Open the App.vue file and delete the img tag, too, so that we’ll have an empty page.

The ImageKit package provides a component called ik-image, which is used to render all the images.


More great articles from LogRocket:


Rendering images with ImageKit

To render an image without any transformation or modification, you can use the following code inside the template tags in your HelloWorld.vue component:

<div>
    <h3>ImageKit Vuejs quick start</h3>
    <ik-image width="400" path="/image.jpg"> </ik-image>
</div>

The width property sets the width of the image as 400px. Remember, /image.jpg is not the image in your local directory. It’s the image in the ImageKit dashboard.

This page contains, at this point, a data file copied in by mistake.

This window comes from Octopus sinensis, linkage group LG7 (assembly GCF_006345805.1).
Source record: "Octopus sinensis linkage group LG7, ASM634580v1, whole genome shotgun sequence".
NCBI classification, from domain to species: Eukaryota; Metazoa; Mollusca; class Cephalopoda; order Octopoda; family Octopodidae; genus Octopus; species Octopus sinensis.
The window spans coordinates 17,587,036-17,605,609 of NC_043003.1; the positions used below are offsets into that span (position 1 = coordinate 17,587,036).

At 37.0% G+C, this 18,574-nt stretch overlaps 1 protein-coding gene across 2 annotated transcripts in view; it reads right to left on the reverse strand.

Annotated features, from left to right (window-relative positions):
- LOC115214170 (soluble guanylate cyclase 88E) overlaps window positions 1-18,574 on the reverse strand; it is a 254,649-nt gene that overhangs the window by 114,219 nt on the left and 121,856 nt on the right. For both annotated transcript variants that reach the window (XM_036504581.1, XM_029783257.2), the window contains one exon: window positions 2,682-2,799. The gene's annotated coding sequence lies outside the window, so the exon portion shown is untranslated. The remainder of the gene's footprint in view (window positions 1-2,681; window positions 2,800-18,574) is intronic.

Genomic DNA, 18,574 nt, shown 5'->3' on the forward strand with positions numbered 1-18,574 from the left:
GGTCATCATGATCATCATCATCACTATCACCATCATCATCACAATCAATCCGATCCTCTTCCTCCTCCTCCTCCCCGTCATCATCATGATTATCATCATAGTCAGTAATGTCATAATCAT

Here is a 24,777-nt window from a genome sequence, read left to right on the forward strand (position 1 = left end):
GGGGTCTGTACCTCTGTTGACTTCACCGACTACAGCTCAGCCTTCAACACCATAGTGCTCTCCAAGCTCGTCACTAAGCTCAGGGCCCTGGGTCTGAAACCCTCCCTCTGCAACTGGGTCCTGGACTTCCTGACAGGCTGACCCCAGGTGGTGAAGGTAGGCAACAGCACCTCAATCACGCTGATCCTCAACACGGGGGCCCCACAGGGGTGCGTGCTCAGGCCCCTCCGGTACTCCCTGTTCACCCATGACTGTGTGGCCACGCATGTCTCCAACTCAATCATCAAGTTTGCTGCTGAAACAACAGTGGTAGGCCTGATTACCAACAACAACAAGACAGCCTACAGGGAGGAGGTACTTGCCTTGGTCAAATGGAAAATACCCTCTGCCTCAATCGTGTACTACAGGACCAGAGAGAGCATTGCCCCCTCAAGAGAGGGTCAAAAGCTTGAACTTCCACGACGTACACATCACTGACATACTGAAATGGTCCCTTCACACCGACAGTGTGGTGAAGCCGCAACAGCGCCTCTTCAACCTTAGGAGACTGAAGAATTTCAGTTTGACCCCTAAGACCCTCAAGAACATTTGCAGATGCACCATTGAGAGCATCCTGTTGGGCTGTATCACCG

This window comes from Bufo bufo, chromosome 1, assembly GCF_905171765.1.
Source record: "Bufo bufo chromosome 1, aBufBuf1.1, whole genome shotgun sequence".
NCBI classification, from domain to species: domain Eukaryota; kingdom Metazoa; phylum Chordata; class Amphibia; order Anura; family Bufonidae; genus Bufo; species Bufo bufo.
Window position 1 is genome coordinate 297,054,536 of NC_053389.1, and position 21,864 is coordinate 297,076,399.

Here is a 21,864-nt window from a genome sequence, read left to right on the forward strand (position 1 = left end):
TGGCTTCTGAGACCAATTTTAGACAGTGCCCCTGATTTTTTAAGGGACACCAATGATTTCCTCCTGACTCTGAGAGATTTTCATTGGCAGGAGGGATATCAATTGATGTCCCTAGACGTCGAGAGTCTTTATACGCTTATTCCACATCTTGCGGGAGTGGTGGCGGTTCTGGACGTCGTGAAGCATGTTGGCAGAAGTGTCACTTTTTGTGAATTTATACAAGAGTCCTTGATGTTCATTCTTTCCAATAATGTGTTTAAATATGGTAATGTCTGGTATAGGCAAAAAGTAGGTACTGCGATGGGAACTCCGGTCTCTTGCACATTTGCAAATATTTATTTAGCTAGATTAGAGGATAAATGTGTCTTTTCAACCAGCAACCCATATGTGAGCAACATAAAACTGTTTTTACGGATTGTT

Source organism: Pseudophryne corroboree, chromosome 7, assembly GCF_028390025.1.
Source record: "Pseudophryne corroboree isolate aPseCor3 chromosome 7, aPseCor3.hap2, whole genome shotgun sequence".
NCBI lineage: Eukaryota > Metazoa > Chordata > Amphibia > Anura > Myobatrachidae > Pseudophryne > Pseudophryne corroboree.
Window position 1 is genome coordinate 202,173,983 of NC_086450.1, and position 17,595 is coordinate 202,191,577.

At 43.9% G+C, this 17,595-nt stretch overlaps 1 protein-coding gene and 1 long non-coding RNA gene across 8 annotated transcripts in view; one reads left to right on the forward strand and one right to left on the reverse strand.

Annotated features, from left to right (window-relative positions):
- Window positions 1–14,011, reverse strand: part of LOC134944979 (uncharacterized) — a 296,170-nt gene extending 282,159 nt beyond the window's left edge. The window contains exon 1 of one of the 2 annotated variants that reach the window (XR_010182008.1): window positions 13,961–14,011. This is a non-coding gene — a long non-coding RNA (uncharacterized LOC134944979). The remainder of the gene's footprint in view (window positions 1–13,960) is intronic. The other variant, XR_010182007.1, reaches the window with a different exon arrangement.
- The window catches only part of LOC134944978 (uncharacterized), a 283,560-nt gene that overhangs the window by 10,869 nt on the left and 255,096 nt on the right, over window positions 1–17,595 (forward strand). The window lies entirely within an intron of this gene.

ImageKit Dashboard

You can see in the above image how the component is rendered. Rendering a photo in this way will not reduce the file size very much.

Transforming the height and width of an image

Another way to control the height and width is using the :transformation property. :transformation is heavily used to transform images, which you’ll see in later examples.

<div>
    <h3>Resizing Images in Vue.js</h3>
    <ik-image path="/image.jpg" :transformation="[{ w: 450, h: 450 }]" />
</div>

Here, :transformation="[{ w: 450, h: 450 }]" resizes the image. The w stands for width, and the h stands for height. Instead of using shorthands, you can also use width and height.

The above code is resizing the image to 450px height and width. You can find a list of complete transformations here.

Before moving to the next transformation, let’s understand the chained transformation property, which refers to when more than one object is passed inside the transformation prop to chain the transformations sequentially.